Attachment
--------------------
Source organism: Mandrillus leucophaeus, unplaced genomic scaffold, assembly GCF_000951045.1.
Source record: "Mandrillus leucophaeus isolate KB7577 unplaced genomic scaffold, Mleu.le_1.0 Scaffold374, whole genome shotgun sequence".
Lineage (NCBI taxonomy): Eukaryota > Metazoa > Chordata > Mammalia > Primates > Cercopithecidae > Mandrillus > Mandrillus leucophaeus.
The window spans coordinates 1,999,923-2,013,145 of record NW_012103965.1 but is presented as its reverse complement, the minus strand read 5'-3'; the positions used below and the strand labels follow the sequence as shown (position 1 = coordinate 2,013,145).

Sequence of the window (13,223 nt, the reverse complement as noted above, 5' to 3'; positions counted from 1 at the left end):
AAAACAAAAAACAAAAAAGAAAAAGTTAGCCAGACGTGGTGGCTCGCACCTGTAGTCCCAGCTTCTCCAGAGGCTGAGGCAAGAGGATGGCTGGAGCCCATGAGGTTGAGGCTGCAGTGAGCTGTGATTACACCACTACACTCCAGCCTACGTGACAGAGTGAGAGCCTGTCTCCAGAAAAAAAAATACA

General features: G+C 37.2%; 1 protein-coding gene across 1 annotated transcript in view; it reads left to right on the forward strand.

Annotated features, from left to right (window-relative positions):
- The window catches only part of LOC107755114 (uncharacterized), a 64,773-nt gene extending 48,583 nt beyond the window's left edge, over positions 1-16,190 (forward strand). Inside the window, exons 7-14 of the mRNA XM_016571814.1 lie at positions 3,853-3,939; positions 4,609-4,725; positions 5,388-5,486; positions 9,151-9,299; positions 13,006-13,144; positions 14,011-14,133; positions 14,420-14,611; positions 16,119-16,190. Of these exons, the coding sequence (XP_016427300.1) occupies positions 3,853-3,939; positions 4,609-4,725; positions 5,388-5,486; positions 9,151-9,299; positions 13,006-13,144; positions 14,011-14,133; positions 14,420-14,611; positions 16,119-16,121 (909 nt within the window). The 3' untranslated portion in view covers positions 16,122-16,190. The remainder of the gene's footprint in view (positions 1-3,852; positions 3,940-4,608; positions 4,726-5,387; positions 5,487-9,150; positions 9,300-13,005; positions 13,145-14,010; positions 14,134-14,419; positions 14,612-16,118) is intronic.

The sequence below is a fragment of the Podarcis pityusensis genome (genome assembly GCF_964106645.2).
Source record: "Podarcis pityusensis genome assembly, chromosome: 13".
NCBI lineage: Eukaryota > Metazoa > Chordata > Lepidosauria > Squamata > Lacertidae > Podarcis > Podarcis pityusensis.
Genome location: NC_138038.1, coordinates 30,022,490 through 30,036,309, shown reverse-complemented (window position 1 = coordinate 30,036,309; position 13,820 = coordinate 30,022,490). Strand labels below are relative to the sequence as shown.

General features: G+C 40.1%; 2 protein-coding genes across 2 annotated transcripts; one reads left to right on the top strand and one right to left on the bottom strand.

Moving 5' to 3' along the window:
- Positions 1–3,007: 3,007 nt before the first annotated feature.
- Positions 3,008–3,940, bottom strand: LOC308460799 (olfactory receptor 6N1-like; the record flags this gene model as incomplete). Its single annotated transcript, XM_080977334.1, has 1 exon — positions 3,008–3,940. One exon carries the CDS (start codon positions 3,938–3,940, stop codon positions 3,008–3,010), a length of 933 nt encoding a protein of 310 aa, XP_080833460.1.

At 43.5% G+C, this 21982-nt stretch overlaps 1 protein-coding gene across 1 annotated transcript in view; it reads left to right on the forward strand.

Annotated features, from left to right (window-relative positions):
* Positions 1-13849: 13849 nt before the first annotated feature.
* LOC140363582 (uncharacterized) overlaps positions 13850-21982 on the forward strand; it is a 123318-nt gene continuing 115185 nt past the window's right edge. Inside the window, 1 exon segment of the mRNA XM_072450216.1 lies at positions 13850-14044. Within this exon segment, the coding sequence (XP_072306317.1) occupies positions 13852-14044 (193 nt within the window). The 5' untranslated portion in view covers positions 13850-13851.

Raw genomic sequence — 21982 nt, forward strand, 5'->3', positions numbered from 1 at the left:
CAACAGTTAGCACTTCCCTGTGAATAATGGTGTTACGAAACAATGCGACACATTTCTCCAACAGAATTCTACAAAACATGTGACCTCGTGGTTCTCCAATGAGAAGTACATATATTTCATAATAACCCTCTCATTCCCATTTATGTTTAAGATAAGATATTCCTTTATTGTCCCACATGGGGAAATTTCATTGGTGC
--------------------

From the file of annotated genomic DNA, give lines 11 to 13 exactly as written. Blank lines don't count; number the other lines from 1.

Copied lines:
Source record: "Podarcis pityusensis genome assembly, chromosome: 13".
NCBI lineage: Eukaryota > Metazoa > Chordata > Lepidosauria > Squamata > Lacertidae > Podarcis > Podarcis pityusensis.
Genome location: NC_138038.1, coordinates 30,022,490 through 30,036,309, shown reverse-complemented (window position 1 = coordinate 30,036,309; position 13,820 = coordinate 30,022,490). Strand labels below are relative to the sequence as shown.